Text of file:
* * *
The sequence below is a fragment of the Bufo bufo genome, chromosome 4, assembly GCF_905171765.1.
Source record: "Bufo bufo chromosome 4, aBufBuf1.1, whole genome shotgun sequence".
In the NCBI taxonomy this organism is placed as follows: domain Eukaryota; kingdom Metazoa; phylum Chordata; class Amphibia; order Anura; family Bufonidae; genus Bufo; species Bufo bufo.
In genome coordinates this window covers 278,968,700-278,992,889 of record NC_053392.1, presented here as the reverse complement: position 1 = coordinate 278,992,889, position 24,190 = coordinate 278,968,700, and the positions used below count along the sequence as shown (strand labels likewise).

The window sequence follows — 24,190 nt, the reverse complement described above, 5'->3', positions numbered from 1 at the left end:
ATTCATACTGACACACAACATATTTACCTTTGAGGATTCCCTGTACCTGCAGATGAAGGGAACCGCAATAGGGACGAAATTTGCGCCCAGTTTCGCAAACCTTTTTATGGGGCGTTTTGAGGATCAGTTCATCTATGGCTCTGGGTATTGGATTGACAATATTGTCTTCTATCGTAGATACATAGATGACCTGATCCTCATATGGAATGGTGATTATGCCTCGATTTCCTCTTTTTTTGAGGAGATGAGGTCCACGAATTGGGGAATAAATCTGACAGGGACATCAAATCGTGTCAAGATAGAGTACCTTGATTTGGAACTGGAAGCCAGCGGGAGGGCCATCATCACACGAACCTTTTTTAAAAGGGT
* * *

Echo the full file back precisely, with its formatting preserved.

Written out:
The sequence below is a fragment of the Bufo bufo genome, chromosome 4, assembly GCF_905171765.1.
Source record: "Bufo bufo chromosome 4, aBufBuf1.1, whole genome shotgun sequence".
In the NCBI taxonomy this organism is placed as follows: domain Eukaryota; kingdom Metazoa; phylum Chordata; class Amphibia; order Anura; family Bufonidae; genus Bufo; species Bufo bufo.
In genome coordinates this window covers 278,968,700-278,992,889 of record NC_053392.1, presented here as the reverse complement: position 1 = coordinate 278,992,889, position 24,190 = coordinate 278,968,700, and the positions used below count along the sequence as shown (strand labels likewise).

The window sequence follows — 24,190 nt, the reverse complement described above, 5'->3', positions numbered from 1 at the left end:
ATTCATACTGACACACAACATATTTACCTTTGAGGATTCCCTGTACCTGCAGATGAAGGGAACCGCAATAGGGACGAAATTTGCGCCCAGTTTCGCAAACCTTTTTATGGGGCGTTTTGAGGATCAGTTCATCTATGGCTCTGGGTATTGGATTGACAATATTGTCTTCTATCGTAGATACATAGATGACCTGATCCTCATATGGAATGGTGATTATGCCTCGATTTCCTCTTTTTTTGAGGAGATGAGGTCCACGAATTGGGGAATAAATCTGACAGGGACATCAAATCGTGTCAAGATAGAGTACCTTGATTTGGAACTGGAAGCCAGCGGGAGGGCCATCATCACACGAACCTTTTTTAAAAGGGT